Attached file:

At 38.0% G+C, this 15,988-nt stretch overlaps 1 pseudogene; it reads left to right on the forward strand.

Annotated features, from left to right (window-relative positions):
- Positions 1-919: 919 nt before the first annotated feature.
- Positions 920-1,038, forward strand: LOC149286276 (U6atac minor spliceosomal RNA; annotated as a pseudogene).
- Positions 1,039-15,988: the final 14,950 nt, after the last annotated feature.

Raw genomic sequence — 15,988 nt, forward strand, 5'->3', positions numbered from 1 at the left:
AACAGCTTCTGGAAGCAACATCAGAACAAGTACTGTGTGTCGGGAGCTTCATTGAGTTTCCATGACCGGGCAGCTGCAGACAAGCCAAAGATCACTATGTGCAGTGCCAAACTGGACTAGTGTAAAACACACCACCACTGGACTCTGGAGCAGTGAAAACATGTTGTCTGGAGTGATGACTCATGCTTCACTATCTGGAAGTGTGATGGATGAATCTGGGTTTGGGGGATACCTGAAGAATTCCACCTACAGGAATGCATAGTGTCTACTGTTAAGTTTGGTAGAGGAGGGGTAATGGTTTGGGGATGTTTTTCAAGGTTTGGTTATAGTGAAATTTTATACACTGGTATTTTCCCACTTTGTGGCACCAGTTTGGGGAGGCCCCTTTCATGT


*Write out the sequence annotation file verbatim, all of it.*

At 38.0% G+C, this 15,988-nt stretch overlaps 1 pseudogene; it reads left to right on the forward strand.

Annotated features, from left to right (window-relative positions):
- Positions 1-919: 919 nt before the first annotated feature.
- Positions 920-1,038, forward strand: LOC149286276 (U6atac minor spliceosomal RNA; annotated as a pseudogene).
- Positions 1,039-15,988: the final 14,950 nt, after the last annotated feature.

Raw genomic sequence — 15,988 nt, forward strand, 5'->3', positions numbered from 1 at the left:
AACAGCTTCTGGAAGCAACATCAGAACAAGTACTGTGTGTCGGGAGCTTCATTGAGTTTCCATGACCGGGCAGCTGCAGACAAGCCAAAGATCACTATGTGCAGTGCCAAACTGGACTAGTGTAAAACACACCACCACTGGACTCTGGAGCAGTGAAAACATGTTGTCTGGAGTGATGACTCATGCTTCACTATCTGGAAGTGTGATGGATGAATCTGGGTTTGGGGGATACCTGAAGAATTCCACCTACAGGAATGCATAGTGTCTACTGTTAAGTTTGGTAGAGGAGGGGTAATGGTTTGGGGATGTTTTTCAAGGTTTGGTTATAGTGAAATTTTATACACTGGTATTTTCCCACTTTGTGGCACCAGTTTGGGGAGGCCCCTTTCATGT